James Anderson’s Does Presuppositionalism Engage in Question Begging article HERE
The Gospel Coalition is running a series on methods in apologetics. The latest installment is “Questioning Presuppositionalism” by Dr. Paul Copan, who raises four criticisms of presuppositionalism, one of which is the old canard that presuppositionalists engage in fallacious circular reasoning. (I think all four are misguided in one way or another, but the other three will have to wait for now.) He writes:
First, it engages in question-begging — assuming what one wants to prove. It begins with the assumption that God exists, and then concludes that God exists. Such reasoning would get you an “F” in any logic class worthy of the name!
Dr. Copan is a gentleman and a scholar, so I’m sure he doesn’t realize quite how insulting this sounds to presuppositionalists! (For comparison, imagine someone claiming that evidentialists commit the fallacy of affirming the consequent because they use inductive inferences.) This criticism has been answered many times, so it’s disappointing to find it cropping up yet again (although perhaps presuppositionalists should take comfort from the fact that Dr. Copan doesn’t offer any new criticisms!). Even so, I’ll try to explain one more time why this complaint so badly misses the mark.
In his contributions to the book Four Views on Apologetics, Dr. Copan’s fellow apologist William Lane Craig notes that this is a common criticism of presuppositionalism:
As commonly understood, presuppositionalism is guilty of a logical howler: it commits the informal fallacy of petitio principii, or begging the question, for it advocates presupposing the truth of Christian theism in order to prove Christian theism.
However, Craig also recognizes that the criticism is fairly superficial:
If this were all presuppositionalism had to offer as an apologetic, it would be so ludicrous than no one would have taken it seriously. But at the heart of presuppositionalism lies an argument, often not clearly understood or articulated, which is very powerful. This is an epistemological transcendental argument.
It’s therefore all the more surprising to find him repeating the “begging the question” charge, for once one understands the nature of a transcendental argument it’s clear that no fallacy of petitio principii is being advocated or committed. A transcendental argument typically takes the following form:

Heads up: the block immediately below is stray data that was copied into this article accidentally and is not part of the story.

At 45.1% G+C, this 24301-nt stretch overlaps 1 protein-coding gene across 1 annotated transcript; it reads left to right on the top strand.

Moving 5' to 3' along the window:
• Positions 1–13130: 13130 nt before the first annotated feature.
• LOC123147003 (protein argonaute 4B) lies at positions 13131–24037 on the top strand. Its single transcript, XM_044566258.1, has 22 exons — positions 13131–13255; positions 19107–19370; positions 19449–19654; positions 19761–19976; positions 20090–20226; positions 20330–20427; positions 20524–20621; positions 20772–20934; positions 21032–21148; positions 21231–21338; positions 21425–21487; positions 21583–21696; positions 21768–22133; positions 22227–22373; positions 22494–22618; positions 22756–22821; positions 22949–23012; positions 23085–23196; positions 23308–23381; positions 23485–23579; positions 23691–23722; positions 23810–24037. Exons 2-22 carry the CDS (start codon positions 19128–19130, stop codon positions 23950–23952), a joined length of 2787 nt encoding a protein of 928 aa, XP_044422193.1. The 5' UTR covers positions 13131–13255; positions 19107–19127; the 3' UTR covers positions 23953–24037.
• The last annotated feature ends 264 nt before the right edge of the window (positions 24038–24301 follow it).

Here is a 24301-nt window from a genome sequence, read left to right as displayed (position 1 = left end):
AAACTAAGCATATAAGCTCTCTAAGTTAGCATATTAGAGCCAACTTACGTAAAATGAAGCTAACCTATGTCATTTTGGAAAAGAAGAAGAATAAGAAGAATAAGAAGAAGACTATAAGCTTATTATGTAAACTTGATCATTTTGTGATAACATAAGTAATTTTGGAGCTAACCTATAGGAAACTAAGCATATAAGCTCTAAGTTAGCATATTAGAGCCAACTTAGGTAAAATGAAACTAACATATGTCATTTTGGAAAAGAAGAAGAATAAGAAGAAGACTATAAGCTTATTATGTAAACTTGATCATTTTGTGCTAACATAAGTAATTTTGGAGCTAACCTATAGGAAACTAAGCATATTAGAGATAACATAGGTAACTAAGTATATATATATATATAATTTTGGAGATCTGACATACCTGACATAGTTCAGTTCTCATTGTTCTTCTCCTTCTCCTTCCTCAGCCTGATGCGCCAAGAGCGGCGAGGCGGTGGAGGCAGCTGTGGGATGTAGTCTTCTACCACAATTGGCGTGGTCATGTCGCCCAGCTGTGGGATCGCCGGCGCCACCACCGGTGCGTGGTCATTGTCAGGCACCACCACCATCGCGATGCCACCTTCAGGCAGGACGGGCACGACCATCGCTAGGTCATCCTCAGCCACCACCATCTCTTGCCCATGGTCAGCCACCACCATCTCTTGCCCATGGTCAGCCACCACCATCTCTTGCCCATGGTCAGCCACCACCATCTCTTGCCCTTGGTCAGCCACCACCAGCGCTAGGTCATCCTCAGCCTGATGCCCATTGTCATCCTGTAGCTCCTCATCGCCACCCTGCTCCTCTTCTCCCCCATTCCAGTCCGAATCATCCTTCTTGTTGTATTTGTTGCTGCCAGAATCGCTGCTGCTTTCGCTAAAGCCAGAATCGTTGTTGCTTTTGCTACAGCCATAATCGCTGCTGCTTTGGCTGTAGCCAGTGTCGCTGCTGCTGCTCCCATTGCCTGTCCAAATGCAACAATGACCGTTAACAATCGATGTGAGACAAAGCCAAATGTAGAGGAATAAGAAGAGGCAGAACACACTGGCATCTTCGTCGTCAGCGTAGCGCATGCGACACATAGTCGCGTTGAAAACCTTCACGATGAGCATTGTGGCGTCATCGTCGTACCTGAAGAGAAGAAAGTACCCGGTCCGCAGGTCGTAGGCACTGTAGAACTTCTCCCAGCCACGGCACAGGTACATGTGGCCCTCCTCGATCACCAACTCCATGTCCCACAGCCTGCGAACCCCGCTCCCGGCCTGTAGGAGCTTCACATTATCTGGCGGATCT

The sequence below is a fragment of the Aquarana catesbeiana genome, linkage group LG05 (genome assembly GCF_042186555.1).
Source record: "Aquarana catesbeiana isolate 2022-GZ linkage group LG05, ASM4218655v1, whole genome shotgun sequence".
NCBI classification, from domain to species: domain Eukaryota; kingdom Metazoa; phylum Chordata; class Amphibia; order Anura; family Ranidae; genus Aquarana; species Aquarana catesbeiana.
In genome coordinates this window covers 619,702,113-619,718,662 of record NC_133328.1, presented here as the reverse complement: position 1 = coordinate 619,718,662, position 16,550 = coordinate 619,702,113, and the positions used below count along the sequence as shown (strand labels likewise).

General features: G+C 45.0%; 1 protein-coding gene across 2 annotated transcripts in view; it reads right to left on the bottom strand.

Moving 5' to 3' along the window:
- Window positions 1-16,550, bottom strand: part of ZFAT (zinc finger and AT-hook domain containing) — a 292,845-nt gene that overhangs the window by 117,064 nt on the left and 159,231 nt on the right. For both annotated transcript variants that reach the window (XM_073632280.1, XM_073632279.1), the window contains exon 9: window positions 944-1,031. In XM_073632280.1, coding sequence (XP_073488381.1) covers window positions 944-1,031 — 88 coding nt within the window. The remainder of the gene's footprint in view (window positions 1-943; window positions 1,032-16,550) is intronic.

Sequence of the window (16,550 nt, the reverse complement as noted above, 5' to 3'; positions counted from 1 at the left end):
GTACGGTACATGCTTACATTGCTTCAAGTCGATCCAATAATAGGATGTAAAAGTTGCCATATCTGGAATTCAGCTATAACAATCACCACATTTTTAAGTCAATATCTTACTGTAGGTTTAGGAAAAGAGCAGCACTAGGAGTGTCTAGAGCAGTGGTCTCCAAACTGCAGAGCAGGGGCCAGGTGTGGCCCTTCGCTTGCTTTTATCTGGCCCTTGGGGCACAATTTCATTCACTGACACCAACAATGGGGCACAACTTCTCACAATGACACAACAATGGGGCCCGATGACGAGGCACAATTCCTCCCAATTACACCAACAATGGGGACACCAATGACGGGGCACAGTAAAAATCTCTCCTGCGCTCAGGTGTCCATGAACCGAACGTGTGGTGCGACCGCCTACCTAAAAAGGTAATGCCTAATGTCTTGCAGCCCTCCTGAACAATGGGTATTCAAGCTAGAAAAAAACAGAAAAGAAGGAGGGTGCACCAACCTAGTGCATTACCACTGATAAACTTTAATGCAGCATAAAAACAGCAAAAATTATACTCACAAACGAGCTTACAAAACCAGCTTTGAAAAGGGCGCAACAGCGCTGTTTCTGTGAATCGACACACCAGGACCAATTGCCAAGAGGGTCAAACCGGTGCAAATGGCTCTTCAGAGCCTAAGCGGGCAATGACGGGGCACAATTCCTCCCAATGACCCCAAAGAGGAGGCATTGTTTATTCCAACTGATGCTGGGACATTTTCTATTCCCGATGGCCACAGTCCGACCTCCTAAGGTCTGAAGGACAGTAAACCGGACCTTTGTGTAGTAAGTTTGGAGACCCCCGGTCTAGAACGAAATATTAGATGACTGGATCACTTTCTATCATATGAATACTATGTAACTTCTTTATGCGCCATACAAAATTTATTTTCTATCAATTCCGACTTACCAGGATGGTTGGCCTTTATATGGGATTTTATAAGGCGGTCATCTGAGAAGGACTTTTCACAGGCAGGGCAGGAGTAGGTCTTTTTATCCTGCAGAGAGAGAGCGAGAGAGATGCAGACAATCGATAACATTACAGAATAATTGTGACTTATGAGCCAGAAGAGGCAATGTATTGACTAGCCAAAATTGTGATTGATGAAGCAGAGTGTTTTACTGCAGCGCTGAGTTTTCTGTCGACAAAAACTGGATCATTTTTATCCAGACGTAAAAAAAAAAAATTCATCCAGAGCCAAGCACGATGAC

(1) If X were not the case, Y would not be possible.
(2) Y is possible.
(3) Therefore, X is the case.
In the presuppositionalist’s argument, X is the existence of God and Y is rational thought. … So let’s assume that the following is a workable summary of TAG:
(1) If God did not exist, rational thought would not be possible.
(2) Rational thought is possible.
(3) Therefore, God exists.
One common criticism of TAG is that presuppositionalists haven’t adequately defended the first premise. However, that’s not Dr. Copan’s criticism. His charge is that presuppositionalism is guilty of “assuming what one wants to prove.” But how exactly does the argument above assume what it sets out to prove? How does it assume the existence of God in any rationally objectionable fashion?
The problem here is that Dr. Copan, like many critics of presuppositionalism (and even some of its would-be defenders), confuses a presupposition of an argument with a premise of an argument. There’s a significant sense in which the argument above does indeed presuppose the existence of God. For if the first premise is true, the existence of God is a necessary precondition of rational thought, and the possibility of rational thought is a presupposition of all argumentation, including TAG. So in an obvious sense, if TAG is sound then TAG presupposes the existence of God (and so does the cosmological argument, the teleological argument, the moral argument, and every other theistic argument). But this is not at all to imply that the existence of God functions as apremise in the argument. TAG doesn’t look remotely like this:
(P1) God exists.
(C) Therefore, God exists.
Nor does TAG employ any premises that trivially presuppose the existence of God (e.g., “God is all-knowing” or “God has spoken in the Bible”). So it’s hard to see exactly why Dr. Copan thinks that presuppositionalism flunks Logic 101. …